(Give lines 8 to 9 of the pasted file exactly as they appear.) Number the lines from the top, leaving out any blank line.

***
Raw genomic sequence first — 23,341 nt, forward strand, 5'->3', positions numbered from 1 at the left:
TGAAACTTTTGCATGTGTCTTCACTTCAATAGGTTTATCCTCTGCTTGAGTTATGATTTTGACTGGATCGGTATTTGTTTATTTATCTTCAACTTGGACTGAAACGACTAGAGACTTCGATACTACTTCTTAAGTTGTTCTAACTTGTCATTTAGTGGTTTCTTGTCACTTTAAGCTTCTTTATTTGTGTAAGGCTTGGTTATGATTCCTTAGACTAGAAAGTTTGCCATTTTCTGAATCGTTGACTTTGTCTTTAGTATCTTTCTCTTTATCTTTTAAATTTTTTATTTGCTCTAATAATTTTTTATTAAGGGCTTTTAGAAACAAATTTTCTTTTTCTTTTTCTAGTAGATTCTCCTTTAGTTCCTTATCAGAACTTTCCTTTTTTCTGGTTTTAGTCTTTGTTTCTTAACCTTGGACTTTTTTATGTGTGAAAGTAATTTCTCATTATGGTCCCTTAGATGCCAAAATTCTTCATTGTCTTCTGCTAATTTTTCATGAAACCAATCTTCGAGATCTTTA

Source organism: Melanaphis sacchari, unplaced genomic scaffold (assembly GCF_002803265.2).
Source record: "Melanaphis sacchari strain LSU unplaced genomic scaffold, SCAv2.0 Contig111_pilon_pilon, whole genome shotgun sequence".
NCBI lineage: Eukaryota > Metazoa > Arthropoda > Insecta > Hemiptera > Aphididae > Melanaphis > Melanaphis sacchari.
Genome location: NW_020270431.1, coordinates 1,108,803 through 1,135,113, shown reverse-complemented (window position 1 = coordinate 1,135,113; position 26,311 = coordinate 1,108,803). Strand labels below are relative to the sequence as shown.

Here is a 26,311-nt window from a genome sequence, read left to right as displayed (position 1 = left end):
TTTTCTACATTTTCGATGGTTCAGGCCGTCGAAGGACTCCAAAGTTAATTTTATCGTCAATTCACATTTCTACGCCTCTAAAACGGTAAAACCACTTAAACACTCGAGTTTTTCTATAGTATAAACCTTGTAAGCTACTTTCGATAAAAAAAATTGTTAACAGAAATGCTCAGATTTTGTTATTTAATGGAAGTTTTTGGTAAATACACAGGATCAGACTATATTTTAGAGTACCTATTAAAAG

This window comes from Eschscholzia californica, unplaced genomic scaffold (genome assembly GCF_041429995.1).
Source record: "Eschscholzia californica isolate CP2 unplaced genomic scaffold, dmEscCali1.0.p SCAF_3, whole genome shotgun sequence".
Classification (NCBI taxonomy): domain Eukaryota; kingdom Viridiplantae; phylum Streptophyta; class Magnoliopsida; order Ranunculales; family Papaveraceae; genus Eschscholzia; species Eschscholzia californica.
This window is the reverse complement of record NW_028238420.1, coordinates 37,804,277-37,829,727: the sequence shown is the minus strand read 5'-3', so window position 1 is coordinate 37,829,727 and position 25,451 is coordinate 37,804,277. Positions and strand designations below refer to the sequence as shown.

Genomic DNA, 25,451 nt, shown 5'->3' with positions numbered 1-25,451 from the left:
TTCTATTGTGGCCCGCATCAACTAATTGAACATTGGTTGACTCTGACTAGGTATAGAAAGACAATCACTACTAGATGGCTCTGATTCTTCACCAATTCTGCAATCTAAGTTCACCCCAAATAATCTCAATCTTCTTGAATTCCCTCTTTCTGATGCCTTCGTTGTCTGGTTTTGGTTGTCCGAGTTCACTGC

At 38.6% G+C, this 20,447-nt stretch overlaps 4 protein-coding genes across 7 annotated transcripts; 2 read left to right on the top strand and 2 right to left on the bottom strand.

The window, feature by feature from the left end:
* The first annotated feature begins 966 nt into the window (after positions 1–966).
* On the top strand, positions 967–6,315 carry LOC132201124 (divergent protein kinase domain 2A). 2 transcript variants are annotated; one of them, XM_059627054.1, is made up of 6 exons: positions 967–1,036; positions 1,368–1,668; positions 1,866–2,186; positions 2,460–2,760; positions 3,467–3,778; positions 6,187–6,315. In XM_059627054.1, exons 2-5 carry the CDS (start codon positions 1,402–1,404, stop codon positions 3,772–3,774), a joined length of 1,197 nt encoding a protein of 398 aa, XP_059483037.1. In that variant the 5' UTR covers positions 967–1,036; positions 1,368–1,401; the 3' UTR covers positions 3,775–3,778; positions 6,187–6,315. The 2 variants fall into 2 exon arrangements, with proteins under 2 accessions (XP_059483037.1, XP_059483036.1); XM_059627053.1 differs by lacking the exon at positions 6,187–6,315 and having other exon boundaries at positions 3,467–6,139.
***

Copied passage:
TTTTCTACATTTTCGATGGTTCAGGCCGTCGAAGGACTCCAAAGTTAATTTTATCGTCAATTCACATTTCTACGCCTCTAAAACGGTAAAACCACTTAAACACTCGAGTTTTTCTATAGTATAAACCTTGTAAGCTACTTTCGATAAAAAAAATTGTTAACAGAAATGCTCAGATTTTGTTATTTAATGGAAGTTTTTGGTAAATACACAGGATCAGACTATATTTTAGAGTACCTATTAAAAG

This window comes from Eschscholzia californica, unplaced genomic scaffold (genome assembly GCF_041429995.1).